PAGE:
While clinical depression cannot evolve or develop into bipolar disorder, a person who was previously diagnosed with depression may discover that they actually have a type of bipolar disorder. Depressive episodes are common at the onset of bipolar disorder, as shown in retrospective and prospective studies. The proportion of people with an episode of depressive index varies between studies, but is consistently higher than 50% (range 50 to 80%). Family data suggest that baseline polarity is possibly an inherited trait and may identify separate genetic subtypes of bipolar disorder (BD) (.
Recent studies have questioned current diagnostic systems that divide mood disorders into separate categories of bipolar disorders and depressive disorders. The current classification of mood disorders runs counter to Kraepelin's unitary view of manic-depressive insanity (illness). We present the main findings of recent studies that support a continuity between bipolar disorders (mainly bipolar II disorder) and major depressive disorder. Characteristics that support a continuity between bipolar II disorder and major depressive disorder are currently mixed depressive states (mixed depression) and dysphoric hypomania (mixed) (symptoms of opposite polarity in the same episode do not support the division of mood disorders); family history (depression major) is the most common mood disorder in relatives of bipolar probands); lack of points of rarity between depressive syndromes of bipolar II disorder and major depressive disorder; major depressive disorder with bipolar characteristics such as mixed depressive states, age at young onset, atypical characteristics, bipolar family history, irritability, accelerated thoughts and psychomotor agitation; a high proportion of major depressive disorders that change to bipolar disorders during long-term follow-up; a high proportion of major depressive disorders with a history of manic and hypomanic symptoms; present in episodes of depressive disorder; recurrent course of major depressive disorder; and depressive symptoms much more frequent than manic and hypomanic symptoms in the course of bipolar disorders.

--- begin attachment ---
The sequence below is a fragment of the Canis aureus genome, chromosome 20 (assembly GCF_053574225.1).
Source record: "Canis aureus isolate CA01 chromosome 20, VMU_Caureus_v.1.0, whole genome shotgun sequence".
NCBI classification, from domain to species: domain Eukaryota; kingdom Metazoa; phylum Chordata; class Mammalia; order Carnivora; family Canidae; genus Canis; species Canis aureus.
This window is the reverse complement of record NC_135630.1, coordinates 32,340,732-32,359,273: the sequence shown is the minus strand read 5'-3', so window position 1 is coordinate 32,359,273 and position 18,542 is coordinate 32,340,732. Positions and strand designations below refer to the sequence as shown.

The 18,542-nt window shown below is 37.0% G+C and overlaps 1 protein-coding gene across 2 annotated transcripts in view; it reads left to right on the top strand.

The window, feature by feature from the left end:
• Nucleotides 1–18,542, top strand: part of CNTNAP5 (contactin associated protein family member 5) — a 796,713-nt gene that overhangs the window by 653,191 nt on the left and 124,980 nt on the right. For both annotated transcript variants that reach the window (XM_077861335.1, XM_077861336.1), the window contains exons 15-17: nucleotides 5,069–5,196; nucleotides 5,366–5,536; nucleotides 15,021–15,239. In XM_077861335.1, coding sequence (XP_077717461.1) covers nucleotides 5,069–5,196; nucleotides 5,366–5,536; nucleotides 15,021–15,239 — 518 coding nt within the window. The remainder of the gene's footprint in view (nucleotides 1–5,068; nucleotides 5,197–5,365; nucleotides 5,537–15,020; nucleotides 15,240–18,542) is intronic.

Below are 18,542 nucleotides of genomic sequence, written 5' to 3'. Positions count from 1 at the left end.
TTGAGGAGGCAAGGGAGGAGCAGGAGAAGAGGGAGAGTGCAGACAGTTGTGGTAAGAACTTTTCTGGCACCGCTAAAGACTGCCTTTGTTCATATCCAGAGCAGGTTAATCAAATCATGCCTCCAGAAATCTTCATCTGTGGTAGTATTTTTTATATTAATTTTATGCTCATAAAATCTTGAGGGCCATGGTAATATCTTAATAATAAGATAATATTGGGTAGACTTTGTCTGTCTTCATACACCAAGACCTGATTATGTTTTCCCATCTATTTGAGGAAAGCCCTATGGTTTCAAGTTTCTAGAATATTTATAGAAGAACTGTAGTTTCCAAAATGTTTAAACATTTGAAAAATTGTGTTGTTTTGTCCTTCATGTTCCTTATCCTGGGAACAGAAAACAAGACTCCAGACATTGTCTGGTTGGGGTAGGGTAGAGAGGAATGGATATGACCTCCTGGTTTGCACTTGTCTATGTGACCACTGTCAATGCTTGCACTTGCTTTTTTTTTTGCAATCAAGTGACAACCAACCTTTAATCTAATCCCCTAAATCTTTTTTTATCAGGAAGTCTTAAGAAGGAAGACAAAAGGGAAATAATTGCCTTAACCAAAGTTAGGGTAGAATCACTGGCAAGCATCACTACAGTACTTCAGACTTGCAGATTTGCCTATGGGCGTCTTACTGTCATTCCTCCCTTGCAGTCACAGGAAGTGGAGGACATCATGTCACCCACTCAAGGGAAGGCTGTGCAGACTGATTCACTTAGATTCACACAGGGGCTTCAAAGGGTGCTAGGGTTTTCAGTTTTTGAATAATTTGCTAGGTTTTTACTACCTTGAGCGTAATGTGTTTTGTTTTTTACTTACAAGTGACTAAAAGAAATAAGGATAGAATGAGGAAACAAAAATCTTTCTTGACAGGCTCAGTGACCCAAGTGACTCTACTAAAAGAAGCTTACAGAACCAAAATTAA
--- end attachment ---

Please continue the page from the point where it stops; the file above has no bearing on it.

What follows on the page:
Bipolar disorder (sometimes called manic depression) is different. If you have it, you have extreme mood swings. You experience periods of depression (similar to MDDs). But you also have periods of great ups and downs.
This diagnosis is given when a patient has had at least one depressive episode and a period of elevated mood called hypomania. The possible post hoc fallacy, assuming that an antidepressant has been effective, must be balanced with the presumed natural duration of a depressive episode, which in prebipolar depression can be quite short with a sharp shift. It's also possible to have a type of bipolar disorder in which you experience manic and depressive symptoms at the same time. The Table lists the risk factors that should be evaluated that would support a diagnosis of BDI depression as opposed to unipolar depression.
In another long-term prospective cohort of patients with major depression followed for an average of 17.5 years, the rate of new onset of mania was 7.5% and hypomania was 12.2%. If previous psychiatric history reveals previous episodes of mania, mania with mixed characteristics, or significant hypomania, the current major depressive episode should be treated as BDI depression and antidepressant medications should be avoided. This is diagnosed when a patient has had at least one manic episode, regardless of whether or not there has been a depressive episode. The essential feature of major depressive disorder is a two-week period during which there is depression most of the day, almost every day, or loss of interest or pleasure in almost all activities.
Researchers suggest that mixed characteristics may fit into a continuum ranging from pure mania to pure depression. Some studies suggest that there is also a difference in the manifestation of early depression depending on family history. This was replaced by a new specifier for bipolar disorder and unipolar depression, called “mixed characteristics”. Since the choice of treatments for a primary bipolar disorder (major depressive episode) versus an episode of unipolar major depression is significantly different, this information will help guide physicians on how to proceed.
Of the people who have an episode of major depression, a certain proportion may actually be suffering from bipolar depression. Receiving a misdiagnosis can delay a person's recovery, as depression and bipolar disorder are usually treated with different medications. Existing literature supports the distinction between depression, which is probably a manifestation of bipolar disorder, and depressive disorder. Children and teens may have different major depressive episodes, manic or hypomanic episodes, but the pattern may vary from adults with bipolar disorder.